Inga only bought a wardrobe herself. She said she saw it in an advert. It was an antique Art Deco giant that could easily fit a whole adult inside. The walnut wood, coated in flaking lacquer, shone with a dull sheen and radiated the warmth of a living body. When Tadas brought it back from the seller, a chatty elderly man who looked Jewish and kept saying that such beauties were no longer made today, he wondered whether the wardrobe could be reassembled once it had been taken apart. But it came back together again, as if by itself, and Inga’s bedroom suddenly and timorously shrank in size.

‘It looks like a coffin,’ said Tadas about her purchase. ‘What will you keep in it? A kitchen cupboard would be enough for your clothes.’

As soon as he left, she quickly emptied out a black plastic bag that stood out in the corner of the bedroom. A few of her mother’s crumpled dresses, her father’s dress uniform, her own childhood clothes stuffed into a separate bag: that was all that was recovered, that was all that was left of Inga’s former life. She had no coat hangers, so she folded the clothes, which smelled of mould, and put them neatly on the shelves of the wardrobe. Everyday clothes were still out in plastic bags. When she was looking for something she needed, she had to move everything around between the bags every time, but she didn’t even think of putting those clothes in the wardrobe next to the others: it would be like putting the living next to the dead.





Inga had brought her father’s, her mother’s and her own childhood clothes, which she stored in a huge walnut wardrobe, from her father’s house. A few days after the funeral, Aunt Aušra called to help sort out Kazimieras’ belongings. Inga tried to talk her way out of it, but she eventually agreed.

When she entered her father’s still unfurnished house in the suburbs, in the spacious living room with its massive leather furniture she saw a heap of what might have been sentimental items already piled up by her aunt. Inga took her time choosing. She sat in an armchair for a good half hour and smoked, sipping on a cocktail of vodka and orange juice; she had brought the drinks, but she need not have bothered, for her father’s bar was full. She made a cocktail for Aušra too, but her aunt barely sipped from the heavy, carved crystal glass. Although she had rinsed her aunt’s glass thoroughly before mixing the drink, there was still some dirt in the cuts of the crystal.

Inga didn’t care about the photograph albums, the giant porcelain dinner set, or the sound equipment. She was only interested in useless clothes. She also took the worn-out children’s clothes she found at the lower shelf of Kazimieras’ bedroom wardrobe. Aušra had no idea why her brother had kept all this. Was it because he had been through too much and was suffering terribly, or because he was hopelessly neglectful?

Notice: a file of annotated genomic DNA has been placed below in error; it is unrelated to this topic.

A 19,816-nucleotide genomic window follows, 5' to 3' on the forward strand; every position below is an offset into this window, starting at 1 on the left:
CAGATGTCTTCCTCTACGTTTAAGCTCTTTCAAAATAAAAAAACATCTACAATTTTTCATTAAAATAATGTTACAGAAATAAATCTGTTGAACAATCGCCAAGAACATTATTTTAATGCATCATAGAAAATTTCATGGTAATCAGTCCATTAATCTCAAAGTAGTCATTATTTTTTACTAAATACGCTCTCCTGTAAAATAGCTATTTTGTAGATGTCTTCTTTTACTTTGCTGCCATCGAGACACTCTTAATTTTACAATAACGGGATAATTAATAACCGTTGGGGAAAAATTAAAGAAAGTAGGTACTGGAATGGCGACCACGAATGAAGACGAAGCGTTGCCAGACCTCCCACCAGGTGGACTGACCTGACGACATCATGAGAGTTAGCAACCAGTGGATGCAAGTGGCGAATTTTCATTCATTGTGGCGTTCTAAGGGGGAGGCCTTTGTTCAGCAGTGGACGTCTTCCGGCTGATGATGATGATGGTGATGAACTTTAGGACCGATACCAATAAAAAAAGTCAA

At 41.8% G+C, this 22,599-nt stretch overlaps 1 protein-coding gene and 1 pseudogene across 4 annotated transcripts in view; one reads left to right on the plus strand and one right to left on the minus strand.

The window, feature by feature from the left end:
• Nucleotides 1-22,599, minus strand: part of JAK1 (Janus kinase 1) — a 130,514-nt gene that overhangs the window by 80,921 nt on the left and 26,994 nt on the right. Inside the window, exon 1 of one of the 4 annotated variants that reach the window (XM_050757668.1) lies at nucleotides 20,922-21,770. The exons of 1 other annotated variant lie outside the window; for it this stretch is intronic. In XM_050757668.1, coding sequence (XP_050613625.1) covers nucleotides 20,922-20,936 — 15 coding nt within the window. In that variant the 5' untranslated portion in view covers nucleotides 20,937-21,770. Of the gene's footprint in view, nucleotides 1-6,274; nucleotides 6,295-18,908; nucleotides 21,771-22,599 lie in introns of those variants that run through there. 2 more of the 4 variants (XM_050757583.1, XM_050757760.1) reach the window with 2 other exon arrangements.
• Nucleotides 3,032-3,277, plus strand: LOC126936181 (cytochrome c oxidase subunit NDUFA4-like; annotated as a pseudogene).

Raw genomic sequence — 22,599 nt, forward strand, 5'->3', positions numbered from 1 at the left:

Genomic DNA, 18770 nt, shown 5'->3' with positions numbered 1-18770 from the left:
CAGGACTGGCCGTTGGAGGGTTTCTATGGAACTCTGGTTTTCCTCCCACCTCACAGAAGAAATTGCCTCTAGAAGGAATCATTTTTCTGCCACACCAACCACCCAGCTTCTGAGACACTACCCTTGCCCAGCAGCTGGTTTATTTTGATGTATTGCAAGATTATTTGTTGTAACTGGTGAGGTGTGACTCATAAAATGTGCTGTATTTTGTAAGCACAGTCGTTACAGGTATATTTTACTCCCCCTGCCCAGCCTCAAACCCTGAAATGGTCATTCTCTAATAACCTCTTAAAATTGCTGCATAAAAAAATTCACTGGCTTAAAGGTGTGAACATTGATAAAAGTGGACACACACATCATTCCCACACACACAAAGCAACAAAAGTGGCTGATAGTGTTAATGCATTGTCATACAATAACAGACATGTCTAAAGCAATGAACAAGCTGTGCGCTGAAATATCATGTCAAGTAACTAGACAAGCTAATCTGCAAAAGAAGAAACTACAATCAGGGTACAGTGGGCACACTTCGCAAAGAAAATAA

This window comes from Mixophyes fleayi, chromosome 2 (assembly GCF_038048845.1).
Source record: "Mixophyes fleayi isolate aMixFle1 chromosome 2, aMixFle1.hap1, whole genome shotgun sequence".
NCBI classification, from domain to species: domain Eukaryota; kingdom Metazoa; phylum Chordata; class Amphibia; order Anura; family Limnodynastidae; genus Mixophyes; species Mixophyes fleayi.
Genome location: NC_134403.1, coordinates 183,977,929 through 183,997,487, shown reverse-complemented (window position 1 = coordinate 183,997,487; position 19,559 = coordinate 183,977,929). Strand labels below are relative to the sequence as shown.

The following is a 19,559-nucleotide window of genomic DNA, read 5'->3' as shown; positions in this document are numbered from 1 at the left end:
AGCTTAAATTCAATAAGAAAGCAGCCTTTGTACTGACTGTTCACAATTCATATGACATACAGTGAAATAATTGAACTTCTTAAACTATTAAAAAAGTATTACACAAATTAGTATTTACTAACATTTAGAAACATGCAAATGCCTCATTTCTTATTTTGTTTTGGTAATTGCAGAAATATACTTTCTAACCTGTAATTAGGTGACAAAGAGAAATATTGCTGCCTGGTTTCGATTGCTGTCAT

As Inga was putting her clothes into the bags, her aunt looked her over furtively. Just like in her childhood: a skinny, silent outsider. Only the gaze itself had changed: dull, empty fish eyes. And drinking like her father.

‘Poor child,’ Aušra sighed when Inga had left. Her brother’s family always seemed abnormal to her. Kazimieras, Liuda (was she still alive?) and Inga: all three of them were houses with barred windows and locked doors. No one knows who put those bars there or for what reason, but it was impossible to get inside. And Aušra didn’t try, it was none of her business. She helped Kazys and Inga, who was left without her mother, as much as she could.





Before leaving her father’s house for the last time, Inga, carrying all her bags, popped into the yard. A thuja hedge, trimmed long ago, tall, lush, gently swaying grass. In the centre of the yard was an elaborate fountain that was never hooked up. The gaping jaws of a lion squatting on a podium; water should have squirted from them. Next to it, a torn sack of cement and a red hose. How dry the lion’s throat must be.

An old apple tree with gnarled branches indifferently ripens sour fruit.

The head of a dark-haired girl peeks through a gap in the thuja hedge. She stares intently at Inga. Slowly, she opens her mouth. Not a sound is heard. Silence rings for a moment. Then someone shrieks. It takes another moment for Inga to realise that it is her.





Inga jerks and wakes up in her room, in bed. Outside the window it’s getting dark. The sheets and the blanket are damp with her cold sweat. She overslept.

‘It’s just a dream,’ she reassures herself. The dread is dissipating. ‘I have to visit my father today.’

Her head aches and her ears ring, but she throws off the covers, brushes the sticky strands of hair off her face, and whispers: ‘Today is a great day.’


‘It’s a great day,’ she tries again as she drinks from the bottle by the bed.





Inga’s face, smudged with makeup, looks old and silly in her bathroom mirror. Narrow lines are what remain of her eyes. She will have to curl her eyelashes and apply mascara well before leaving.